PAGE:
By contrast, Leila Ahmed’s brilliant memoir, A Border Passage (1999), may have been written in English and in the United States, but it’s very much an Arab, rather than an Arab-American, book. Its chapter “On Becoming an Arab”—which describes the process by which Egyptians of her generation were, from her perspective, virtually shanghaied into an ideological Arab-nationalist worldview during the 1950s—has received far too little attention. It’s fascinating to read Ahmed’s account as a counterpoint to Shadid’s enthusiastic embrace of his inherited Arab identity. Shadid, the roots-conscious hyphenated American, sees his journey back from the American metropolis as not only natural but healing and restorative; Ahmed, on the other hand, describes a far more rigid and oppressive Arab identity—and an enforced dislocation from a broader, more cosmopolitan, and richer cultural heritage in her native Cairo.
Several other recent memoirs have narrated the rigors of Arab migration, or in some cases exile—–most notably, perhaps, Edward Said’s Out of Place (1999). But Shadid seems to have tapped into something much more fundamental in the experiences that formed today’s Arab-American community. Said found himself most comfortable in a cosmopolitan, always-alienated, and intellectually rarefied cultural environment informed by Adorno’s “negative dialectics,” which held that “dwelling, in the proper sense, is now impossible.” More prosaically, Shadid yearns for something reassuringly fixed and settled: a home, and the recovery of something “lost”—a much more typical impulse among third-generation immigrants. For Said, cosmopolitan displacement was intellectually liberating, whereas for Shadid—and I suspect for most people—“being torn in two often leaves something less than one.”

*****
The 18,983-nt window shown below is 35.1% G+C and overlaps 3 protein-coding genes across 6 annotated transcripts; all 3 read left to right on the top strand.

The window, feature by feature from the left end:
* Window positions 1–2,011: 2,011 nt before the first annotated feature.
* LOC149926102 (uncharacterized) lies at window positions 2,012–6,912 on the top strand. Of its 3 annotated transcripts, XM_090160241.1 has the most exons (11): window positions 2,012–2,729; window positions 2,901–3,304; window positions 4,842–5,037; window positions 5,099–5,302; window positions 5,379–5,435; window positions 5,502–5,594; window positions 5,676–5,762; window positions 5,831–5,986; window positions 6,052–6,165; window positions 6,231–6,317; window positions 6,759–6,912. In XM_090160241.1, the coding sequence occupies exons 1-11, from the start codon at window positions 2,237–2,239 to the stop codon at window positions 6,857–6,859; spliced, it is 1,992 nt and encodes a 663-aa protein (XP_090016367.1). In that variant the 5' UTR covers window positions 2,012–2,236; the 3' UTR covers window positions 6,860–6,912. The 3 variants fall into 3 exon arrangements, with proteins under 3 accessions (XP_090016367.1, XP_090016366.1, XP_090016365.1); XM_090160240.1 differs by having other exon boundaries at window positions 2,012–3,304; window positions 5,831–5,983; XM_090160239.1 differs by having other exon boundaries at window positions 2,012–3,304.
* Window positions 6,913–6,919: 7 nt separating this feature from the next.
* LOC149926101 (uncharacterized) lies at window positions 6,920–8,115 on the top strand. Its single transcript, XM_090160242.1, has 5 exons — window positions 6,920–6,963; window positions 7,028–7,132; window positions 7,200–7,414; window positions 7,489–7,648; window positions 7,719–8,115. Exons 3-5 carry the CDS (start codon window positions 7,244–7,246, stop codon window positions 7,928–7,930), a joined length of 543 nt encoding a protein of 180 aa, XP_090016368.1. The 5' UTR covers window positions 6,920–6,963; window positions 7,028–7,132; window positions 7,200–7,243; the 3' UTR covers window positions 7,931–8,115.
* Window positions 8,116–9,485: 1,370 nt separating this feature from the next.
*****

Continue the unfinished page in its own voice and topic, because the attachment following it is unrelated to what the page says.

The house in House of Stone serves as a potent and multivalent metaphor in Shadid’s imagination: It represents stability in the present; hope for the future; reconnection with a long-lost—and, he admits, in many senses imaginary—past; the continuity of family memory and commitment; and all the nuanced meanings of the untranslatable and overdetermined Arabic word bayt. As Shadid notes, bayt possesses connotations that “resonate beyond rooms and walls, summoning longings gathered about family and home,” and represents “the identity that does not fade.” It also stands in for Lebanon itself, that anarchic mosaic of ill-fitting parts, stabilized only through an equilibrium of inherently unstable elements. Lebanon is a country with no majority community, instead consisting of dozens of smaller groups often finding themselves in open confrontation and coexisting uneasily in adjacent sectarian enclaves. These qualities have doomed it to be the perennial site of foreign meddling and a venue for devastating civil conflicts and proxy wars. It’s impossible not to read in many passages the suggestion that the house stands in for the country built around it: “In its destruction, the house, liberated, revealed its origins. . . . In chaotic geometry, smaller stones climbed over each other in the rugged, disordered perfection of the Cave’s arcade.”